Euler substitutions are used for solving integrals of the form

$$\int R(x, \sqrt{ax^2+bx+c}) dx \tag{1} $$ where $R$ is a rational two-argument function.

There is plenty of information about them on the web so this post will be just very short.

1) The first Euler substitution is defined by

$\sqrt{ax^2+bx+c} = \sqrt{a} \cdot x + t \tag{2}$

It is used when $a \gt 0$

2) The second Euler substitution is defined by

$\sqrt{ax^2+bx+c} = x \cdot t + \sqrt{c} \tag{3}$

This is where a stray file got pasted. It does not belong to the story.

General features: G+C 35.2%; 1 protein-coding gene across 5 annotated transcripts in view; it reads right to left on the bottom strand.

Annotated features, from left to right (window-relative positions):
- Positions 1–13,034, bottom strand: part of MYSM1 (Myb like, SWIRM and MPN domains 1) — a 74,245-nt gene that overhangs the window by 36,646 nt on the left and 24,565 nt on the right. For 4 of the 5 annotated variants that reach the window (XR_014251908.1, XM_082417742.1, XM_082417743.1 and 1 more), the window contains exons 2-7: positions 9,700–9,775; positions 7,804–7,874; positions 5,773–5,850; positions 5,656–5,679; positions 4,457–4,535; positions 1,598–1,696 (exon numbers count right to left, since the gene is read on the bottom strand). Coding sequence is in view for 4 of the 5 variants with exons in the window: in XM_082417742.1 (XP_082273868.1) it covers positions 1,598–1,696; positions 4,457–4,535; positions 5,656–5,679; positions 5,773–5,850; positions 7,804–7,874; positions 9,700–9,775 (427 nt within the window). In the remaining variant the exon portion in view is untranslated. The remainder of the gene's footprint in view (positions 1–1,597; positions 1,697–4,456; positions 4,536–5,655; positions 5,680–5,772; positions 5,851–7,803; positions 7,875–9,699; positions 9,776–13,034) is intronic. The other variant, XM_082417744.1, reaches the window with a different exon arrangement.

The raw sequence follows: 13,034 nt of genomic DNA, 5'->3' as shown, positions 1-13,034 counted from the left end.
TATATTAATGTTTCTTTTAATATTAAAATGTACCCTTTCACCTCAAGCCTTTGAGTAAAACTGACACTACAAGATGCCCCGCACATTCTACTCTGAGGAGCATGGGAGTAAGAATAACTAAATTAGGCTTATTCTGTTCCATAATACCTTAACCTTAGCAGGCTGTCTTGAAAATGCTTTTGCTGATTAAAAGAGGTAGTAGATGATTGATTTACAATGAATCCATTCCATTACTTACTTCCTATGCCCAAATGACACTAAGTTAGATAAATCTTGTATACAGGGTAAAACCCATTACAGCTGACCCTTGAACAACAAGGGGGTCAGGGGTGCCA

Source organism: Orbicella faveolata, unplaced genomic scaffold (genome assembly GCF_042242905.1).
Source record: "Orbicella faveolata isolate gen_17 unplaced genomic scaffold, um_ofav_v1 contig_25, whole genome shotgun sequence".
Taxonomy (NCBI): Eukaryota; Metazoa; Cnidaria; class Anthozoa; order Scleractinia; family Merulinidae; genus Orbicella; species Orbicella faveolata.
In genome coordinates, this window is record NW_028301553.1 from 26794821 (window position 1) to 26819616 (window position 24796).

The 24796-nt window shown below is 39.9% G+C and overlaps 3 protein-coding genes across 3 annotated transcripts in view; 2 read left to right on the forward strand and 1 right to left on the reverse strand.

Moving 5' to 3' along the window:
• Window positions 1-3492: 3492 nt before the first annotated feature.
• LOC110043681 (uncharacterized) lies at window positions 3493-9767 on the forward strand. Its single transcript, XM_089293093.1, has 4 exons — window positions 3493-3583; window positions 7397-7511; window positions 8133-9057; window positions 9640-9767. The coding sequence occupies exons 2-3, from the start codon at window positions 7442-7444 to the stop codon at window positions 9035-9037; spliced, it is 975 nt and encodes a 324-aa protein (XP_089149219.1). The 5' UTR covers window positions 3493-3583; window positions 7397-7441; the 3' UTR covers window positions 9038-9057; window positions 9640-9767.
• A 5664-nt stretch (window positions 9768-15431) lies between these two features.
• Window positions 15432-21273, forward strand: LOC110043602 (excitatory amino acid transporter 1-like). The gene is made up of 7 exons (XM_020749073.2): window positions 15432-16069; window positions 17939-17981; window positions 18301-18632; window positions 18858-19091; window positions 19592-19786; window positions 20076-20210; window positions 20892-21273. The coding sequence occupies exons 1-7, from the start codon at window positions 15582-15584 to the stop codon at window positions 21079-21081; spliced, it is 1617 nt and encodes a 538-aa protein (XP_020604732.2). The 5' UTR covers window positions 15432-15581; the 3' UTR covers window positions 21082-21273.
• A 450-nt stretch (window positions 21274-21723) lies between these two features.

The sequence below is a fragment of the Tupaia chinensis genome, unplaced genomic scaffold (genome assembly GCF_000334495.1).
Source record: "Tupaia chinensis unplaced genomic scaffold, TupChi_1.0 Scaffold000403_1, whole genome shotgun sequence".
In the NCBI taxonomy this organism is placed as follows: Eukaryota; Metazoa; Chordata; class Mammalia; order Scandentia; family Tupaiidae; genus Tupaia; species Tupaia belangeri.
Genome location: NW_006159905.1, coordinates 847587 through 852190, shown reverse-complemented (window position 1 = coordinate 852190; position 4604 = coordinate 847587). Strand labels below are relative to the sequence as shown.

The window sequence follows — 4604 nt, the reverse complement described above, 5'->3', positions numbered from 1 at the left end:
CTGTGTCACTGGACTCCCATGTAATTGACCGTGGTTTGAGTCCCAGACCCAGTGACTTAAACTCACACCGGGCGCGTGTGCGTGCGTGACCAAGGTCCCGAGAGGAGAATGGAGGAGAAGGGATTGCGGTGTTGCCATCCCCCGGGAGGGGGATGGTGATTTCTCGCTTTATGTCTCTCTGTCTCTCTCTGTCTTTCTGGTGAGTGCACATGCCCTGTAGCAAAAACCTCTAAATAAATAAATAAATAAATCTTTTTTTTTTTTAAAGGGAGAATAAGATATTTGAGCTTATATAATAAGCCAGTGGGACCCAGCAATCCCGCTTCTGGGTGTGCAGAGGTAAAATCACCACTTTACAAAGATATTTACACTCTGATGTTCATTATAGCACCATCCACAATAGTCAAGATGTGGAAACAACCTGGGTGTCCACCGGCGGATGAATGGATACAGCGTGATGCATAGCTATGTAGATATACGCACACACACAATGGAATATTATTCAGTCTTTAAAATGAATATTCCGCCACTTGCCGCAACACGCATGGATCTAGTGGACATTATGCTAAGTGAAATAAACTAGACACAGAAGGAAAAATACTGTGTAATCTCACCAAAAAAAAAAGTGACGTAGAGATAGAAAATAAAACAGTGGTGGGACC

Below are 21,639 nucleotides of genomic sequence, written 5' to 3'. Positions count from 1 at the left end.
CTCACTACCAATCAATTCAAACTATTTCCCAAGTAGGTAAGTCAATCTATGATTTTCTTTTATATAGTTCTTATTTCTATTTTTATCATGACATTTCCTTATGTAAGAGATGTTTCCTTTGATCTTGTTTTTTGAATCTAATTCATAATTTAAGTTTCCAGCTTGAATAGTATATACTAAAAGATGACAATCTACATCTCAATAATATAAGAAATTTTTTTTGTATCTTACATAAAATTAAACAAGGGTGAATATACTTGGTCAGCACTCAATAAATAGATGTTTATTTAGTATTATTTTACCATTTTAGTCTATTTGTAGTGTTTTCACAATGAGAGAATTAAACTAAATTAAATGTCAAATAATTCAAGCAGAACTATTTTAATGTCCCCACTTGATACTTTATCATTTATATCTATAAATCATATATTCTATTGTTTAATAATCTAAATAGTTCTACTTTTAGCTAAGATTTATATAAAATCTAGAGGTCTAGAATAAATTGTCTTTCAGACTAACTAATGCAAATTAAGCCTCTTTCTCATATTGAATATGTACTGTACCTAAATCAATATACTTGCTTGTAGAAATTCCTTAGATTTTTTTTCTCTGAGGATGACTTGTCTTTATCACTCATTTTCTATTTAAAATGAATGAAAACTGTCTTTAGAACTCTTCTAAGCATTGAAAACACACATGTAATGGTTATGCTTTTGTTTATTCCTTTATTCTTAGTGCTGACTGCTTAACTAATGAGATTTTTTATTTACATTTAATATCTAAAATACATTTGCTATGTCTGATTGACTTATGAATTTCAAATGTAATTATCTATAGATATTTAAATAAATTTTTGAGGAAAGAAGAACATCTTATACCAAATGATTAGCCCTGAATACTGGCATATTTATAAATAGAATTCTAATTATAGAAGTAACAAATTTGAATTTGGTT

It is used when $c \gt 0$

3) The third Euler substitution is used when the quadratic polynomial

$ax^2+bx+c$ has 2 distinct real roots $\alpha$ and $\beta$.

It is defined by the equality

$\sqrt{a(x-\alpha)(x-\beta)} = t \cdot (x-\alpha) \tag{4}$

The equality $(2), (3),$ or $(4)$ is then solved for $x$, and $x$ is replaced in $(1)$ with the respective resulting expression/function of $t$. This allows us to transform the integral $(1)$ into an integral from a rational function of $t$.

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